I’m not even the first person to figure this out: Tim Ferriss is a huge fan of consuming escapist non-fiction immediately before bed. Sci-fi or fantasy works best. 

Why? Because fiction takes your mind away from the self. 

Most entrepreneurs have trouble sleeping because of the lists upon lists of things to do, problems to solve, ideas to execute and worries to ruminate upon. 

The pages of a good novel transport the consciousness elsewhere. They take you to a place where your worries don’t exist. They allow your conscious mind to temporarily forget about your problems, by focusing on a fictional protagonist’s problems. 

That temporary respite from agonizing all about you is your conscious mind sending your concerns to the realm of your unconscious mind. Drowsiness ensues. And deep sleep follows. 

The unconscious mind then gets to do what it does best: Slay the dragons in your mind as you dream the night away. You’ll awake refreshed and might even surprise yourself with new perspectives and solutions that appear to have come from no where. 

By now you should be noticing the deeper point of this article: That non-fiction is a gateway to non-self. Specifically, to stepping temporarily outside of your ego-self and accessing the incredible benefits of cognitively engaging in the wider world outside your own head.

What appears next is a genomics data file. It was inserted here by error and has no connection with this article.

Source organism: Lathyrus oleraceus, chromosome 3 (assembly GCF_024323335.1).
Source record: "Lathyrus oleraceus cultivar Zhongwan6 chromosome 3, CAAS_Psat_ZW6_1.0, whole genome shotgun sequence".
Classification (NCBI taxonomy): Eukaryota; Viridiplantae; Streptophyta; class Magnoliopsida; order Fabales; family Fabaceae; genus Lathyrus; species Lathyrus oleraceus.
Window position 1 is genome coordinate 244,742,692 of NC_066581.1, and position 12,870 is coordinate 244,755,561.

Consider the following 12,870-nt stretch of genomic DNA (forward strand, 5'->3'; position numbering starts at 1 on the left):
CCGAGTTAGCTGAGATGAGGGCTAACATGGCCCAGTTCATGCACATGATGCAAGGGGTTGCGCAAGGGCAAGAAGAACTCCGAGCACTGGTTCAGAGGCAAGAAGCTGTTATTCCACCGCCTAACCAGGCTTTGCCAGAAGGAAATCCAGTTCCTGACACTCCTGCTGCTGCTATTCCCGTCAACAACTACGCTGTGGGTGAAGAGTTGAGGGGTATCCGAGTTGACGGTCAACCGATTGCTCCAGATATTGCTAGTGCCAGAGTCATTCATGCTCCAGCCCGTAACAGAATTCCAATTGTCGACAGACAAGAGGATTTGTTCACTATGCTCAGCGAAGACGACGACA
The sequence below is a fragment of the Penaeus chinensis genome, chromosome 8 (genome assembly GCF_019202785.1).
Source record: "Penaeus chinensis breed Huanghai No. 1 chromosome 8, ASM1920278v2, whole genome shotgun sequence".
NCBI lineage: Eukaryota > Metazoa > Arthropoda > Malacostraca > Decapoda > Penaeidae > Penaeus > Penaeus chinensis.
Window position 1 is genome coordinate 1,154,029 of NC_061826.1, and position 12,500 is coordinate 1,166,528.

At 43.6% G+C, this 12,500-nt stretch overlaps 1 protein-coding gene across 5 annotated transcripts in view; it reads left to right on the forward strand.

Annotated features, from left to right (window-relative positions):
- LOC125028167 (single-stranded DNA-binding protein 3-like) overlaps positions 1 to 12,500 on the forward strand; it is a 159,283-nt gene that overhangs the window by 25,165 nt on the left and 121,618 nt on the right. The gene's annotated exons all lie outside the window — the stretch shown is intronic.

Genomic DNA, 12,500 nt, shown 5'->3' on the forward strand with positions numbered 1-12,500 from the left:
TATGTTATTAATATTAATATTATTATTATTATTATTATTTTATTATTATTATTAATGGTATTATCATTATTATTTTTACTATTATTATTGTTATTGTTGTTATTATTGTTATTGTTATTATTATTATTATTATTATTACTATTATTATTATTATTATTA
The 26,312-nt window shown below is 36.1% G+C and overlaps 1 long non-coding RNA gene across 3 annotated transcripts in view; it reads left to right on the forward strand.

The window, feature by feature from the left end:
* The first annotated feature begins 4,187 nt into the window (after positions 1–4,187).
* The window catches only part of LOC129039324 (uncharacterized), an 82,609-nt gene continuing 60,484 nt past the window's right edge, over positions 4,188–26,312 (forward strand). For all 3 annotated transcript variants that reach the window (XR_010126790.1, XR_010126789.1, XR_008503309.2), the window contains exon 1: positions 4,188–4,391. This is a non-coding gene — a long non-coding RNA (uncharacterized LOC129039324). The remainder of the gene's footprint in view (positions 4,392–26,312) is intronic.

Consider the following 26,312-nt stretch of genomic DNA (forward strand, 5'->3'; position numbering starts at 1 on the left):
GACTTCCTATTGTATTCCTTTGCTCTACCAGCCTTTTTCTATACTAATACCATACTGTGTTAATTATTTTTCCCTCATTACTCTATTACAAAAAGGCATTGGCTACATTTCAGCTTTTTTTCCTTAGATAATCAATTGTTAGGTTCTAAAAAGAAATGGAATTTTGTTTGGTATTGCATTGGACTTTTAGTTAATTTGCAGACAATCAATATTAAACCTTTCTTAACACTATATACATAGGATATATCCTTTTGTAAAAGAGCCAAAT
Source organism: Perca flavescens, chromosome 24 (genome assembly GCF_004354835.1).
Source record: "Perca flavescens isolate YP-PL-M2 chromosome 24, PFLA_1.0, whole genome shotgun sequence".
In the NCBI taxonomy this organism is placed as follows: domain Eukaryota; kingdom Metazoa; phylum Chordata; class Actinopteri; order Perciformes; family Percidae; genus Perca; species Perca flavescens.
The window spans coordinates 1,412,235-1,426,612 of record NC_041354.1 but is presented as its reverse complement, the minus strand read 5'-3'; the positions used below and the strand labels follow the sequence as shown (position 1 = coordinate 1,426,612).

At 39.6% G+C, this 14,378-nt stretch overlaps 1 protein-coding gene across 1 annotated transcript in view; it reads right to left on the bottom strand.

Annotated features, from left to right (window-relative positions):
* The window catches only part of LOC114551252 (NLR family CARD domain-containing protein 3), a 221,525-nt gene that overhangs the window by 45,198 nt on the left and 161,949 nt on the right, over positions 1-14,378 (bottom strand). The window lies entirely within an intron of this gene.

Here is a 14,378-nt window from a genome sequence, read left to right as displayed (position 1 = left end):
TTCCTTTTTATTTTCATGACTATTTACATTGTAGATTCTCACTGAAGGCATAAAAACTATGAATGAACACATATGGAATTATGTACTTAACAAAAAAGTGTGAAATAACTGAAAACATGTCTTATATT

The final reason you should read fiction – voraciously and passionately – has everything to do with the incredible bottom-line – as in, actual financial – benefit of getting beyond the self: 

3. The Game-Changing Business Tool that is Empathy 

Empathy is the ultimate edge in business. 

Nothing will supercharge your marketing campaigns more. Nothing will arrive at a better, faster and strong product-market-fit. Nothing will help you sell directly, more effortlessly.